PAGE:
Representing the body fantastique
My present work involves exploring the human form and why it so fascinates us. After extensive research into various techniques, including pencil, charcoal, painting, video, photography, sound and performance, I focussed on vector-based graphics using
Photoshop and Illustrator.
This medium allows me to
print my images in large sizes – because I consider such dimen-
sions as a monumental fetishism, and the erotic aspects of the body, and of desire, are reflected in these monumental proportions.
There’s a will to submerge, to hypnotise, the viewer. But I
don’t speak to the viewer with pornographic representations because I consider eroticism as
a game of “you see me but you don’t see me”, a masquerade
and a parade of sensuality and seduction – and there’s no
uction when you reveal immed-
iately the full object. I usually refer to a number of diverse artists, writers and thinkers who have treated eroticism, such as Marlene Dumas, Egon Schiele, Georges Bataille, Orlan and Barbara Kruger, among many others. It’s complicated to discuss this subject because most people don’t know the real meaning of eroticism and usually equate erotic art with pornography.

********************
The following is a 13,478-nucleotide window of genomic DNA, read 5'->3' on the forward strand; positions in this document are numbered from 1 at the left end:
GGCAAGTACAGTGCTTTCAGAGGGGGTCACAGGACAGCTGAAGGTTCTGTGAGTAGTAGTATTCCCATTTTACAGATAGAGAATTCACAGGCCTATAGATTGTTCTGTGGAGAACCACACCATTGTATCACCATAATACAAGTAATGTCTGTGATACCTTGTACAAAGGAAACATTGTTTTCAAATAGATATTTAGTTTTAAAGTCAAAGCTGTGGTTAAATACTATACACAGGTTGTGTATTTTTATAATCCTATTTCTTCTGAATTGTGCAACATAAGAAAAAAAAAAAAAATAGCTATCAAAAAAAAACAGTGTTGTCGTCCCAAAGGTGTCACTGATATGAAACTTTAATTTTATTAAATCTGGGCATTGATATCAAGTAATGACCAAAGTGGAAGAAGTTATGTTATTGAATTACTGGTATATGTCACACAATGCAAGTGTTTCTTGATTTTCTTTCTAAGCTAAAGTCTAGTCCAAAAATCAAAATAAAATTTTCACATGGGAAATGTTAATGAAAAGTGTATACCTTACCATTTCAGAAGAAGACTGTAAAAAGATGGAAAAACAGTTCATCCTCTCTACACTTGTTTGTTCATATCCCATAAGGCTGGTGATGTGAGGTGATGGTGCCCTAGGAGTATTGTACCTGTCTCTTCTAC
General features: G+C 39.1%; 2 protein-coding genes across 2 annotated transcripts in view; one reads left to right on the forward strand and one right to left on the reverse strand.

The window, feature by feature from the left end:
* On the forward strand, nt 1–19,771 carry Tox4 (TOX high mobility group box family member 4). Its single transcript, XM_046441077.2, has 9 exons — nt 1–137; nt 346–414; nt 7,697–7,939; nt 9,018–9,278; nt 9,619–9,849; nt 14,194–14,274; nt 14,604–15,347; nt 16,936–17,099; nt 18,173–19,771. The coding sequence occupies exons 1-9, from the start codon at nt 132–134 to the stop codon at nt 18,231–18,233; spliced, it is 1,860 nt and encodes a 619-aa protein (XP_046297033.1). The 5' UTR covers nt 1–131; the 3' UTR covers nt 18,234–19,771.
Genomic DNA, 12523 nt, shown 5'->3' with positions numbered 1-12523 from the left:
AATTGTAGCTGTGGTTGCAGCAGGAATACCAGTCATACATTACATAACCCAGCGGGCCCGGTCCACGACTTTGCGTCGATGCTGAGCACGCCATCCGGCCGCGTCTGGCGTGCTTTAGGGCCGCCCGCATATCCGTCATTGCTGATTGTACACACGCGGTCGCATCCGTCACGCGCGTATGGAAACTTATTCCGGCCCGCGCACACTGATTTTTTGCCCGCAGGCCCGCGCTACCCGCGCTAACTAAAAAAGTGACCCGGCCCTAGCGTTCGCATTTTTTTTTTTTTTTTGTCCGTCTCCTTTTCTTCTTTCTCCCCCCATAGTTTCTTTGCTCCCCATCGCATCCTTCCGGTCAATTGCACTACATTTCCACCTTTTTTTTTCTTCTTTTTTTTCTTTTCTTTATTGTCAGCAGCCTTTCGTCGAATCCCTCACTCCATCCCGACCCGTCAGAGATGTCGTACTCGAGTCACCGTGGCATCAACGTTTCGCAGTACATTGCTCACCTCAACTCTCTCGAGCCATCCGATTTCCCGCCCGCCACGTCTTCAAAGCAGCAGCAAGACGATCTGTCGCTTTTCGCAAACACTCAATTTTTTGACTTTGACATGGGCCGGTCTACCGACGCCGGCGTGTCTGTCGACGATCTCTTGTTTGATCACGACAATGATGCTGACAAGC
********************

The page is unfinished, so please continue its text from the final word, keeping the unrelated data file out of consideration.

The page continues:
I don’t make what I do without reason – I’m fascinated as we all are by the body, by the
mysteries of unconscious impulses. I’m re-
ceptive to the shapes, the lines, the light and shadow of life, and my work is centred on aesthetics, even if, for example, I am working from photographs of bondage. But my work is always evolving because I’m also a person who experiences the erotic, and as time goes by my sensibilities and points of view are changing and evolving to improve the effective-
ness of my expression.